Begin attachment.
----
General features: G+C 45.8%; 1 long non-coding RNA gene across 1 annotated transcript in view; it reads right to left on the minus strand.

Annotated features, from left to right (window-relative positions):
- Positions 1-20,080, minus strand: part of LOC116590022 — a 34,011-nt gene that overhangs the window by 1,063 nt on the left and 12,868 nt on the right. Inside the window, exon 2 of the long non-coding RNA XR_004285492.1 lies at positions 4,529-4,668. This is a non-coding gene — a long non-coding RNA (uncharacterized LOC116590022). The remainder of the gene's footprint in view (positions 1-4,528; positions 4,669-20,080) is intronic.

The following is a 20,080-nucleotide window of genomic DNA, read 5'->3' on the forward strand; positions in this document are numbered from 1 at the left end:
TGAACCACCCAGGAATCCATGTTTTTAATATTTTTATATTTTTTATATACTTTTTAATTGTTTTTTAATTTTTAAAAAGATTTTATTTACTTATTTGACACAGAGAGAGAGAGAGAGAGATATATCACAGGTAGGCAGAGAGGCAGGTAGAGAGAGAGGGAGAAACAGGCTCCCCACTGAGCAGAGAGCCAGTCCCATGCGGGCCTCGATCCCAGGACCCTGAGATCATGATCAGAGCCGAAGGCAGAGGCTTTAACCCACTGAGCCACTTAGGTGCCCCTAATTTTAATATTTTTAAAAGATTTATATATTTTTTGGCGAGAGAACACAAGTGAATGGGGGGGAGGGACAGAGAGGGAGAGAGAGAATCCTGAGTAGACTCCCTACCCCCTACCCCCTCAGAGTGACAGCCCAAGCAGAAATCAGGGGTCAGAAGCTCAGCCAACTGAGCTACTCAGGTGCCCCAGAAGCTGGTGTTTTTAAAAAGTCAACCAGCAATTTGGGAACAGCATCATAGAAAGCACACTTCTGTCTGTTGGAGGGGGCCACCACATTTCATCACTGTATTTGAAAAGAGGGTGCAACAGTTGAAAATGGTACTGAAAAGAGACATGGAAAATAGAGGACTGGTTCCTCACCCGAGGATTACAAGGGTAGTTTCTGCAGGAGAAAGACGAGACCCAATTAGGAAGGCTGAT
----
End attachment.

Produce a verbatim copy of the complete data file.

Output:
General features: G+C 45.8%; 1 long non-coding RNA gene across 1 annotated transcript in view; it reads right to left on the minus strand.

Annotated features, from left to right (window-relative positions):
- Positions 1-20,080, minus strand: part of LOC116590022 — a 34,011-nt gene that overhangs the window by 1,063 nt on the left and 12,868 nt on the right. Inside the window, exon 2 of the long non-coding RNA XR_004285492.1 lies at positions 4,529-4,668. This is a non-coding gene — a long non-coding RNA (uncharacterized LOC116590022). The remainder of the gene's footprint in view (positions 1-4,528; positions 4,669-20,080) is intronic.

The following is a 20,080-nucleotide window of genomic DNA, read 5'->3' on the forward strand; positions in this document are numbered from 1 at the left end:
TGAACCACCCAGGAATCCATGTTTTTAATATTTTTATATTTTTTATATACTTTTTAATTGTTTTTTAATTTTTAAAAAGATTTTATTTACTTATTTGACACAGAGAGAGAGAGAGAGAGATATATCACAGGTAGGCAGAGAGGCAGGTAGAGAGAGAGGGAGAAACAGGCTCCCCACTGAGCAGAGAGCCAGTCCCATGCGGGCCTCGATCCCAGGACCCTGAGATCATGATCAGAGCCGAAGGCAGAGGCTTTAACCCACTGAGCCACTTAGGTGCCCCTAATTTTAATATTTTTAAAAGATTTATATATTTTTTGGCGAGAGAACACAAGTGAATGGGGGGGAGGGACAGAGAGGGAGAGAGAGAATCCTGAGTAGACTCCCTACCCCCTACCCCCTCAGAGTGACAGCCCAAGCAGAAATCAGGGGTCAGAAGCTCAGCCAACTGAGCTACTCAGGTGCCCCAGAAGCTGGTGTTTTTAAAAAGTCAACCAGCAATTTGGGAACAGCATCATAGAAAGCACACTTCTGTCTGTTGGAGGGGGCCACCACATTTCATCACTGTATTTGAAAAGAGGGTGCAACAGTTGAAAATGGTACTGAAAAGAGACATGGAAAATAGAGGACTGGTTCCTCACCCGAGGATTACAAGGGTAGTTTCTGCAGGAGAAAGACGAGACCCAATTAGGAAGGCTGAT